What They Are Saying: SCOTUS Ruling is a Win for Rural America

WASHINGTON, D.C. – Industry leaders and associations representing rural America released statements in response to the Supreme Court decision on the Sackett v. EPA case in favor of the Sacketts, delivering a major blow to the EPA’s onerous “Waters of the United States” or WOTUS rule.

American Farm Bureau Federation President Zippy Duvall: “All nine Justices in Sackett agreed that EPA’s ‘significant nexus’ test illegally asserted federal jurisdiction over wetlands and private farmland that are miles from the nearest navigable water. This decision leaves no room for doubt. EPA must rewrite its Waters of the U.S. Rule, as Farm Bureau has been calling for. Farmers and ranchers deserve a clear rule that enables them to properly care for their land.”

National Cattlemen’s Beef Association President and South Dakota cattle producer Todd Wilkinson: “Cattle producers across the country can breathe a sigh of relief today. Since EPA’s adoption of the “significant nexus” test, cattle producers have had to retain costly legal services to determine if water features on their property are federally jurisdictional. Today’s Supreme Court opinion refocuses the Clean Water Act on protecting our water resource through regulatory clarity. We look forward to working with the EPA and U.S. Army Corps of Engineers as they implement the Court’s new Continuous Surface Connection standard.”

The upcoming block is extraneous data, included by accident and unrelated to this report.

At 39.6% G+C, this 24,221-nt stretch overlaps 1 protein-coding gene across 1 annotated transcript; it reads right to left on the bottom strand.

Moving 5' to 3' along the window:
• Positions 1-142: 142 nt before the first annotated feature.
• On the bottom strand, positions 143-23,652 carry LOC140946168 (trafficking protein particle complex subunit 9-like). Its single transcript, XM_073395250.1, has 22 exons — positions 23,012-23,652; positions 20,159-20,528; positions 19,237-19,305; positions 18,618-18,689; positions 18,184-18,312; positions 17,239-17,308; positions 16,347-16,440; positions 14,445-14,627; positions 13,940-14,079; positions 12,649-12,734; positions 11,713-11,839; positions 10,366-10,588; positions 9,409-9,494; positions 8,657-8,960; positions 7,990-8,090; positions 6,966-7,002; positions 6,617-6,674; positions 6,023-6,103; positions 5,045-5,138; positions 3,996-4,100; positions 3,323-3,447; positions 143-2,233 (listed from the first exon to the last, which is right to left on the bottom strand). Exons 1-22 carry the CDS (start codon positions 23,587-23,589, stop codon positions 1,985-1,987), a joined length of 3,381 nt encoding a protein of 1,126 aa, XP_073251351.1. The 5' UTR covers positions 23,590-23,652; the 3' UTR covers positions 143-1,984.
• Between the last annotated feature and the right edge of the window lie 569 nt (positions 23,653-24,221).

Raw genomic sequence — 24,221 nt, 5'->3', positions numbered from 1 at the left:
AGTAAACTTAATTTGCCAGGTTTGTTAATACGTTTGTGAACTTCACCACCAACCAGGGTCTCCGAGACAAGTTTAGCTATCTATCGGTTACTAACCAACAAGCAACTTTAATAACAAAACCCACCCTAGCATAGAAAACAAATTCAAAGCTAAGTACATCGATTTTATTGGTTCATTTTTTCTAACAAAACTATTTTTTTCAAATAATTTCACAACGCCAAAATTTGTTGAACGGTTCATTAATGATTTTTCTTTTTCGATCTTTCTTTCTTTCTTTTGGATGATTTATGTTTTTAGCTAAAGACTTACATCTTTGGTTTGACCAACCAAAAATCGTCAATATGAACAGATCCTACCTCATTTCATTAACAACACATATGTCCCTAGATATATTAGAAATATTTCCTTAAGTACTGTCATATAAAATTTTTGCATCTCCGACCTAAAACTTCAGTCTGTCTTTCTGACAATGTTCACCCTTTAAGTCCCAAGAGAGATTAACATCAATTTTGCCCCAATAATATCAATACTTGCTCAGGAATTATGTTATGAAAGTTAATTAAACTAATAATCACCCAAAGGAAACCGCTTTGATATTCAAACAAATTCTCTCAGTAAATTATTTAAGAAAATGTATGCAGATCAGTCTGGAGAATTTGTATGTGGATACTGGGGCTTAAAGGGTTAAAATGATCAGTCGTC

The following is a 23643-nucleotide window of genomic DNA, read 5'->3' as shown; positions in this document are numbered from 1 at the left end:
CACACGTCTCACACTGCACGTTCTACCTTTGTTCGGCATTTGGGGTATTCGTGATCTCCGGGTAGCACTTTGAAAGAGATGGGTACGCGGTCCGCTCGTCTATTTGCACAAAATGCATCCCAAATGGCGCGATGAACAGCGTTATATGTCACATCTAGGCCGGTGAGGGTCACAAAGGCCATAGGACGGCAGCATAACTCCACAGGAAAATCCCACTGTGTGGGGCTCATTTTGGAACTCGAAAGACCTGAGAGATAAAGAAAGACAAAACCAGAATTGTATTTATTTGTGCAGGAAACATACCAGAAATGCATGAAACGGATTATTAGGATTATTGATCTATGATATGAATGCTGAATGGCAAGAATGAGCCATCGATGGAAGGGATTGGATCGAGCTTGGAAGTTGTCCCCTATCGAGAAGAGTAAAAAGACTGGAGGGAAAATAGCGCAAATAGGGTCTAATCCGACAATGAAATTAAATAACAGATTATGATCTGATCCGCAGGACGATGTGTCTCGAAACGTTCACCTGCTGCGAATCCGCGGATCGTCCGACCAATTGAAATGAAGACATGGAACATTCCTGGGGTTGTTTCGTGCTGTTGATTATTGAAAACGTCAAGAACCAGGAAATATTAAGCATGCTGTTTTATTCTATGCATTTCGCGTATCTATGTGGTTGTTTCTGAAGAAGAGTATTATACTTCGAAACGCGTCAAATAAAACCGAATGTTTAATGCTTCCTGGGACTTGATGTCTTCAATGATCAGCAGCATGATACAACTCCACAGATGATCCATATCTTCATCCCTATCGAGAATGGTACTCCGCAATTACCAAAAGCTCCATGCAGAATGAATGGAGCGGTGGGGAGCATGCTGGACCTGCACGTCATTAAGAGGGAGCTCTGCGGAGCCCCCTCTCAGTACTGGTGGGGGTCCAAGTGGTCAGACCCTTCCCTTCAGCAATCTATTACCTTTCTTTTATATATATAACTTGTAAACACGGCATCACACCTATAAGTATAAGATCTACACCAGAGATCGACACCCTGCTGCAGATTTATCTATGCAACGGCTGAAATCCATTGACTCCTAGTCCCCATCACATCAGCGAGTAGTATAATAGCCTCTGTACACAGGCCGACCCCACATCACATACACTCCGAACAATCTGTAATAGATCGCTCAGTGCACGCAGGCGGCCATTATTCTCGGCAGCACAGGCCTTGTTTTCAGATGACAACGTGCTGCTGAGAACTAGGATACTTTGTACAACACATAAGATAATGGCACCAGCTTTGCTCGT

Property and Environment Research Center (PERC) Vice President of Law and Policy Jonathan Wood: “Today’s ruling brings significant clarity to federal wetlands regulation but also signals the need to ramp up voluntary wetland conservation. For decades, uncertainty over the extent of Clean Water Act regulation has made wetlands a liability for private landowners. All nine justices rejected the prior vague standard in favor of relatively narrow understandings of federal authority over private property. Now that fewer wetlands will be regulatory liabilities for private landowners, it’s time for voluntary conservation efforts to make wetlands an asset to landowners.”